Compulsory family planning, such as forced sterilization, is prohibited under international law. Facilitators Guide Chapter 11 Computer slide No. 42 Equality of rights in terms of nationality and in the choice of name Under international law women and men have equal rights in terms of nationality laws. This means that female and male spouses who marry foreigners must be treated equally and must have equal rights to transmit their nationality to their children. Under international law women and men also have the same right to choose a family name.

Facilitators Guide Chapter 11 Computer slide No. 43 Equal rights and responsibilities of spouses I Key legal provisions According to the following legal provisions, spouses have equal rights and responsibilities as to marriage, during marriage and at its dissolution: Article 23 (4) of the International Covenant on Civil and Political Rights Article 16 (1) (c), (d), (f) and (h) of the Convention on the Elimination of All Forms of Discrimination against Women Article 17 (4) of the American Convention on Human Rights Article 5 of Protocol No. 7 to the European Convention on Human Rights

Facilitators Guide Chapter 11 Computer slide No. 44 Equal rights and responsibilities of spouses II What it means (1) Women and men have equal rights and responsibilities as to marriage, during marriage and at its dissolution. They have, in other words, the same rights and responsibilities with regard to all matters arising from their relationship, such as their residence, assets and children. Married women have the same right as their spouse to choose and exercise a profession and occupation suited to their abilities. Facilitators Guide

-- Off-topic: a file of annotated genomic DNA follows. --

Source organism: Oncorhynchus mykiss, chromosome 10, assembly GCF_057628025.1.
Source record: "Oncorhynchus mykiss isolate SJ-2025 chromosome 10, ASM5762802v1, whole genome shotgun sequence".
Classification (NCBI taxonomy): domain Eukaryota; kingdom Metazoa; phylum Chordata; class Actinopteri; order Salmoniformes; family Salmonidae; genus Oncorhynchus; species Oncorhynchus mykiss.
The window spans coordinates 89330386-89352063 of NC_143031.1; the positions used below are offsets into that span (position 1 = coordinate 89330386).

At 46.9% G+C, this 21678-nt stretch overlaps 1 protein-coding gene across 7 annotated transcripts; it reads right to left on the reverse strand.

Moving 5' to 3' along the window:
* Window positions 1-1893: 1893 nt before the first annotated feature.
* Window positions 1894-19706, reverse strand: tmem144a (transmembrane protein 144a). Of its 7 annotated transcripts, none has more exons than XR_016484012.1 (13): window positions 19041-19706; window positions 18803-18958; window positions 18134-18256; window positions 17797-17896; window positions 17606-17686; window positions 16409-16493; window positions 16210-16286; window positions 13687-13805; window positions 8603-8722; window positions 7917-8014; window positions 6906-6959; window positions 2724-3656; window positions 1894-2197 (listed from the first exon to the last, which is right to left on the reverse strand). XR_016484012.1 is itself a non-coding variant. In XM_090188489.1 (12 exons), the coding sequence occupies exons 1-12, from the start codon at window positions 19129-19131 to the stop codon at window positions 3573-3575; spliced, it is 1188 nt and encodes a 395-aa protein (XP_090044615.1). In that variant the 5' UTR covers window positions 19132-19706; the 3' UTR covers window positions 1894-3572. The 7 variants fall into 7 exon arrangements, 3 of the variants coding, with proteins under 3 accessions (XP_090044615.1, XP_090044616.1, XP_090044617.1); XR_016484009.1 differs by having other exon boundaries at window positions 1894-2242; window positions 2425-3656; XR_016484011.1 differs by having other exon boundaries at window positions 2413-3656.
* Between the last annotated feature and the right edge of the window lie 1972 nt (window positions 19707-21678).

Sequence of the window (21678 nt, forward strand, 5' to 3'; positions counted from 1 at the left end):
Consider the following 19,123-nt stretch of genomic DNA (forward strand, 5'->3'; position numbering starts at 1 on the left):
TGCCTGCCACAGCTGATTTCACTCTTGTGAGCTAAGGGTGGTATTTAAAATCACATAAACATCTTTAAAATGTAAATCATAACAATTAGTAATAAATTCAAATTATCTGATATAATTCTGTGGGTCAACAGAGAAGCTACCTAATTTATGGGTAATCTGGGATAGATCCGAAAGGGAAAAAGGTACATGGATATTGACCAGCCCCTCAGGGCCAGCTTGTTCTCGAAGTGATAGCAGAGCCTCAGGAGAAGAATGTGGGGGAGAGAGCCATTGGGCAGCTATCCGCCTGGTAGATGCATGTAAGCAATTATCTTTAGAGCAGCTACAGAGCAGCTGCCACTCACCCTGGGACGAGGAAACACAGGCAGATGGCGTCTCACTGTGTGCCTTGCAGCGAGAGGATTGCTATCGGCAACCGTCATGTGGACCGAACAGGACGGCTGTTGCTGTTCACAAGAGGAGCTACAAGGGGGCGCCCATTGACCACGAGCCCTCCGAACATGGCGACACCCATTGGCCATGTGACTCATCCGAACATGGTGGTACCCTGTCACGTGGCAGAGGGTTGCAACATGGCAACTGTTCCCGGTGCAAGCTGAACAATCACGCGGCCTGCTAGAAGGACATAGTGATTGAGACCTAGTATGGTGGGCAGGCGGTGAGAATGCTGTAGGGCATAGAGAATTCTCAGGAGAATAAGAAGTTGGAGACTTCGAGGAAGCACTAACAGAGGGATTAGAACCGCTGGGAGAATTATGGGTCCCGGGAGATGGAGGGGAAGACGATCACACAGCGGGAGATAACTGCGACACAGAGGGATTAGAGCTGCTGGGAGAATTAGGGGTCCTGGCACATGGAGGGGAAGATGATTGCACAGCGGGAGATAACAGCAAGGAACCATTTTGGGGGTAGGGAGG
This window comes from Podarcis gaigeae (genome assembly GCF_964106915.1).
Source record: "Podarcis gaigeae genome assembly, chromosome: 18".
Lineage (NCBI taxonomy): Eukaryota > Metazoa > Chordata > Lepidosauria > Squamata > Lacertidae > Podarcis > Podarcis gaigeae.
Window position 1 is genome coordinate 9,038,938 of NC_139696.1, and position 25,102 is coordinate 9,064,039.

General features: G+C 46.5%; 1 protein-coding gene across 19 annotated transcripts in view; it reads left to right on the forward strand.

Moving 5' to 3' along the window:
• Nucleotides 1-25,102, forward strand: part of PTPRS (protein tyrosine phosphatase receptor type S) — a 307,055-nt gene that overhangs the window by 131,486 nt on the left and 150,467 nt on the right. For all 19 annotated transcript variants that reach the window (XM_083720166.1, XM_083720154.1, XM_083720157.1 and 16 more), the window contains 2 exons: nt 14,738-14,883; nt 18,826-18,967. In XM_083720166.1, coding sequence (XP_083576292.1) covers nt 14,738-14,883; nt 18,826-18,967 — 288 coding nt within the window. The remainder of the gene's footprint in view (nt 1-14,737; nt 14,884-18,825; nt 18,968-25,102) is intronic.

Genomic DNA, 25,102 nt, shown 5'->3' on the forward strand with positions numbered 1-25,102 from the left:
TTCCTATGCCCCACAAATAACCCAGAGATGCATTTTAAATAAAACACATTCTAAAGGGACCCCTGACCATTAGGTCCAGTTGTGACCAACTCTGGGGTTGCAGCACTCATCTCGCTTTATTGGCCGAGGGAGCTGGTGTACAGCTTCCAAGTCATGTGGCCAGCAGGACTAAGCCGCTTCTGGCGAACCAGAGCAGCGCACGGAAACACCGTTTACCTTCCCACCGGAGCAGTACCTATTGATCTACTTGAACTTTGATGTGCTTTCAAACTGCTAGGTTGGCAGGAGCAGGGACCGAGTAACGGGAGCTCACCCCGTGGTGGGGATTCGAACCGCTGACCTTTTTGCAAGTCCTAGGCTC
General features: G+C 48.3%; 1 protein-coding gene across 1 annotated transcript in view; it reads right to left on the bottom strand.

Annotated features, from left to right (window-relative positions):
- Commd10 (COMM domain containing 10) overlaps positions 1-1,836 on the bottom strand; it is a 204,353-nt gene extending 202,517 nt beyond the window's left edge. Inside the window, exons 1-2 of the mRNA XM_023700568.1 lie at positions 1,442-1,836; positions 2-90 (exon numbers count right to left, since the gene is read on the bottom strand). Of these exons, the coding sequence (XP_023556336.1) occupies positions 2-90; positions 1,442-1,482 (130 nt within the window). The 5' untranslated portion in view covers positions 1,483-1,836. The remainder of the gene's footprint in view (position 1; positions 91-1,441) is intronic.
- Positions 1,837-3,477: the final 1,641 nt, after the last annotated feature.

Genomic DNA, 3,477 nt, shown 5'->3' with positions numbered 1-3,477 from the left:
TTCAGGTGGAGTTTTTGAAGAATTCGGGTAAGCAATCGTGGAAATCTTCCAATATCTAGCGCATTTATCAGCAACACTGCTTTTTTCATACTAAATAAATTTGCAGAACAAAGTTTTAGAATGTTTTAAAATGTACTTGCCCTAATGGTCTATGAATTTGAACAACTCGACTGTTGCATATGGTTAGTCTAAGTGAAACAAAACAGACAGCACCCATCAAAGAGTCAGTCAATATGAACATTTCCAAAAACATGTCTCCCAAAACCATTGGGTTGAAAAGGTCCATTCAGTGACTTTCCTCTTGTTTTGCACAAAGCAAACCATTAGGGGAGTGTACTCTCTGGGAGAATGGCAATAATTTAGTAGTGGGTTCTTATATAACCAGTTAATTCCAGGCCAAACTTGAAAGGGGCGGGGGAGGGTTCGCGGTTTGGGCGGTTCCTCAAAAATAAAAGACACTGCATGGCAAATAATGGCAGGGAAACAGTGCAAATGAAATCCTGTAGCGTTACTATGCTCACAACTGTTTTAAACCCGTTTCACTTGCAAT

Chapter 11 Computer slide No. 45 Equal rights and responsibilities of spouses III What it means (2) International law accepts various forms of family life, including unmarried couples. Women living in de facto unions should have the same rights as men with regard to family life as well as in the sharing of their property and income. These rights should be protected by law. Facilitators Guide Chapter 11

Computer slide No. 46 Equal rights and responsibilities of spouses IV What it means (3) Under international law women and men have equal rights with regard to divorce. Repudiation is prohibited by this law. Women have an equal right of succession when the marriage is dissolved by the death of the spouse. Facilitators Guide Chapter 11 Computer slide No. 47 Womens equal right to legal capacity

in civil matters I Women have the right to equal legal capacity in civil matters as compared to men. This means, for instance, that women must be ensured equal rights to own and administer property, to conclude contracts and obtain credit, and to be allowed to work without their husbands or any other persons permission. Facilitators Guide Chapter 11 Computer slide No. 48 Womens equal right to legal capacity in civil matters II The right to equal legal autonomy also implies that

women have a right to inherit on a basis of full equality with men. Customs and traditions are not allowed to prejudice the effective exercise of these rights. Facilitators Guide Chapter 11 Computer slide No. 49 Womens right to equal participation in public affairs, including elections I Key legal provisions Article 25 of the International Covenant on Civil and Political Rights Articles 7 and 8 of the Convention on the Elimination of All Forms of Discrimination against Women The Convention on the Political Rights of Women, 1953